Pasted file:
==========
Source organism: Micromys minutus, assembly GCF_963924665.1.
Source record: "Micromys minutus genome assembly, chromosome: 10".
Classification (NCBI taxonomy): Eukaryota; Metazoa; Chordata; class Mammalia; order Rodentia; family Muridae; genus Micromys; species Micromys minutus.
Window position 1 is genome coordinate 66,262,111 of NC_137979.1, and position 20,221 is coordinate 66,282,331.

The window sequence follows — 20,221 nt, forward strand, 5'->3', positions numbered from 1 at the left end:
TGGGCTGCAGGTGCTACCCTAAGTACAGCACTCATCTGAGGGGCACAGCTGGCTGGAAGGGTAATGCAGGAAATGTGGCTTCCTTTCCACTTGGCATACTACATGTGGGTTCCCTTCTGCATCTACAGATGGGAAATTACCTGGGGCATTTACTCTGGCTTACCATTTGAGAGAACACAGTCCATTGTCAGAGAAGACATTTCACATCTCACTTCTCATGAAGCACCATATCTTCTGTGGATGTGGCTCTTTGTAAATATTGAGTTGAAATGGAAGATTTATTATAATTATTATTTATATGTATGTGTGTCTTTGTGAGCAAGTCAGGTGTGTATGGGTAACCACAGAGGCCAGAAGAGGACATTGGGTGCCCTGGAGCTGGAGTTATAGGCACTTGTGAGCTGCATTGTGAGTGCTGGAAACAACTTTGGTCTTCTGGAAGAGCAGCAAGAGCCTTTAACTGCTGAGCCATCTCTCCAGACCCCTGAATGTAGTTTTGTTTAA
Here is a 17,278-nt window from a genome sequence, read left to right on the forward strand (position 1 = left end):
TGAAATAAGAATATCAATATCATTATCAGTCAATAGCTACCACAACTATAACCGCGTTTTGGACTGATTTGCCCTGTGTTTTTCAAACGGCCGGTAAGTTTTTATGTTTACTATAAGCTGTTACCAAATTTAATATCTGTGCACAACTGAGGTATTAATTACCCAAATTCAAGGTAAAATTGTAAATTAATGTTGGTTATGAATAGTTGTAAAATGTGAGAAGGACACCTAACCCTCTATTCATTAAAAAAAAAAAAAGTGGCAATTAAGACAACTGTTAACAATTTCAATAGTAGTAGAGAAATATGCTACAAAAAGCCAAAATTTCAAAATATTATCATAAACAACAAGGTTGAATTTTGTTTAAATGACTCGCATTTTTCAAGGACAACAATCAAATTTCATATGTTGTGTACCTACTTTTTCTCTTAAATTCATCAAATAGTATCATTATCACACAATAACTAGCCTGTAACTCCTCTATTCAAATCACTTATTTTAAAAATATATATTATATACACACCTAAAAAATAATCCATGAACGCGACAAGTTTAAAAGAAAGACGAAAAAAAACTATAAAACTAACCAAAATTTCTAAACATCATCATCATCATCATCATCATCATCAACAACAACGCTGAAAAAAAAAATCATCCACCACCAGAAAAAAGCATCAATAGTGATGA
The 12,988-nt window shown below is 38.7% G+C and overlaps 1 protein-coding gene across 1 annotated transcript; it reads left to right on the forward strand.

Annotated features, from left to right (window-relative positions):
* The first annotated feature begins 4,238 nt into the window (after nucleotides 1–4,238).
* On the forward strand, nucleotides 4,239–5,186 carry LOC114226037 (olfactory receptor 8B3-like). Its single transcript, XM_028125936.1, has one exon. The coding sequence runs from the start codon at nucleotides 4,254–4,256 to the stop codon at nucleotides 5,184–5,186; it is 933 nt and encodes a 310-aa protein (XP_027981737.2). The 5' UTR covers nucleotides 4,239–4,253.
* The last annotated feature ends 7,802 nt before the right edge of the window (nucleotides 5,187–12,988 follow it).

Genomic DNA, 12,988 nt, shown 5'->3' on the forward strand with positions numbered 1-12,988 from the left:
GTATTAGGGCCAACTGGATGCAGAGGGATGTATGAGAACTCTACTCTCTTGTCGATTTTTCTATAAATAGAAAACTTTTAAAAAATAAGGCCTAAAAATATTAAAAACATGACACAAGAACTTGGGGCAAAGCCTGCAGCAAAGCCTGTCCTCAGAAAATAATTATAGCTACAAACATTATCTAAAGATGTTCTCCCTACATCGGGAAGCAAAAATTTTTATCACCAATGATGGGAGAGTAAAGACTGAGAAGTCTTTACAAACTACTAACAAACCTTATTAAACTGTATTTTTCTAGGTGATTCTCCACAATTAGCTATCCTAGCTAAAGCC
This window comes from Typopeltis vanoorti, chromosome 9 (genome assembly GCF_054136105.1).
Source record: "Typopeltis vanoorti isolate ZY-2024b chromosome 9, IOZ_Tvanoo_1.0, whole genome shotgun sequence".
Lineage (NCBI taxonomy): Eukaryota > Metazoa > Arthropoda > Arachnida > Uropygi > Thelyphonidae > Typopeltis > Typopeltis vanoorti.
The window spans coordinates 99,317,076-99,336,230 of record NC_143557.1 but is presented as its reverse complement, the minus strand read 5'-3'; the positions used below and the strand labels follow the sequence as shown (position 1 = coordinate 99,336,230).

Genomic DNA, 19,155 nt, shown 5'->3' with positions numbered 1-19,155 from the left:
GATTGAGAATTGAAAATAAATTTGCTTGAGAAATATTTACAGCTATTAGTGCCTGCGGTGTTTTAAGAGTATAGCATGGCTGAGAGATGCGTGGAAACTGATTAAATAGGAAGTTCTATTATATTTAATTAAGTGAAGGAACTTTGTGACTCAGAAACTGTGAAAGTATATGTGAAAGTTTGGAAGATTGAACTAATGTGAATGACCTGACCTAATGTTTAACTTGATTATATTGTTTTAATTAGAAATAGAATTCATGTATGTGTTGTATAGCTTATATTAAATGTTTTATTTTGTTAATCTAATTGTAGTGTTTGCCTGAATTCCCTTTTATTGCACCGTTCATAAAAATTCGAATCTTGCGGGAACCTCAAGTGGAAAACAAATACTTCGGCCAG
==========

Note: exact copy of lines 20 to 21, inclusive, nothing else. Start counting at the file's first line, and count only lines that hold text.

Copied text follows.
Genomic DNA, 19,155 nt, shown 5'->3' with positions numbered 1-19,155 from the left:
GATTGAGAATTGAAAATAAATTTGCTTGAGAAATATTTACAGCTATTAGTGCCTGCGGTGTTTTAAGAGTATAGCATGGCTGAGAGATGCGTGGAAACTGATTAAATAGGAAGTTCTATTATATTTAATTAAGTGAAGGAACTTTGTGACTCAGAAACTGTGAAAGTATATGTGAAAGTTTGGAAGATTGAACTAATGTGAATGACCTGACCTAATGTTTAACTTGATTATATTGTTTTAATTAGAAATAGAATTCATGTATGTGTTGTATAGCTTATATTAAATGTTTTATTTTGTTAATCTAATTGTAGTGTTTGCCTGAATTCCCTTTTATTGCACCGTTCATAAAAATTCGAATCTTGCGGGAACCTCAAGTGGAAAACAAATACTTCGGCCAG